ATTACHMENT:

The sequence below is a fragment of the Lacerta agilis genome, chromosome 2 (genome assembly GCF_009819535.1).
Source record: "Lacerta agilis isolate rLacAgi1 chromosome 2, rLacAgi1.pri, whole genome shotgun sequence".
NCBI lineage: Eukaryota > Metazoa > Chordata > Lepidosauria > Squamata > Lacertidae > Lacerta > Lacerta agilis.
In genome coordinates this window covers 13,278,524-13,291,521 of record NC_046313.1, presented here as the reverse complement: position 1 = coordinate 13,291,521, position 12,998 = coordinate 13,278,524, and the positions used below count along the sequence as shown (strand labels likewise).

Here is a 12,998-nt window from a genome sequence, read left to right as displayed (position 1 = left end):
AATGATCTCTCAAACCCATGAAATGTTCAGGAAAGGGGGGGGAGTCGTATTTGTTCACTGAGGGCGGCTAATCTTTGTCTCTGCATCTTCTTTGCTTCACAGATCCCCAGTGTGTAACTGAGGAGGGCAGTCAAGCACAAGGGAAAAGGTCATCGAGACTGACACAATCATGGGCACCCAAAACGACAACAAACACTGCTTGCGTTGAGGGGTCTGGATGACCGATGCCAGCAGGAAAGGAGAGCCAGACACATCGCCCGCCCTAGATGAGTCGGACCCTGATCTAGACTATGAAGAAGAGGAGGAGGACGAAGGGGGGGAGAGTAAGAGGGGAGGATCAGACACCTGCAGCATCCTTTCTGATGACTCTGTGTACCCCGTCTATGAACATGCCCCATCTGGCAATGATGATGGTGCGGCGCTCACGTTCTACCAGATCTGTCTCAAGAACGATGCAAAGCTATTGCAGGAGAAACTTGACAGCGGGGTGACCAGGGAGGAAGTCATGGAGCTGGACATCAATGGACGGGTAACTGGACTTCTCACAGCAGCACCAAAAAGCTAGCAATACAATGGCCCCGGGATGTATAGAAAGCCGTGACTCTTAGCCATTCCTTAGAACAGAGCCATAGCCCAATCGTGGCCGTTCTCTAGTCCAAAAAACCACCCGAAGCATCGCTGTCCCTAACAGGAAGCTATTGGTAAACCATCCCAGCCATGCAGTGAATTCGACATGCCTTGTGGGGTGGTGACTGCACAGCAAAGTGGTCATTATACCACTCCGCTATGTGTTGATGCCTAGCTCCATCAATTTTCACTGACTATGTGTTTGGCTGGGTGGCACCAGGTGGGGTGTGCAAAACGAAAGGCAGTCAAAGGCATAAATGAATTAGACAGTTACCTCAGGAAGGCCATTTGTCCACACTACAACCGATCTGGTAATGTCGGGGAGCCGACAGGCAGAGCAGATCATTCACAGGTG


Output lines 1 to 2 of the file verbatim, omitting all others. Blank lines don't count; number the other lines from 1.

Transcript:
The sequence below is a fragment of the Lacerta agilis genome, chromosome 2 (genome assembly GCF_009819535.1).
Source record: "Lacerta agilis isolate rLacAgi1 chromosome 2, rLacAgi1.pri, whole genome shotgun sequence".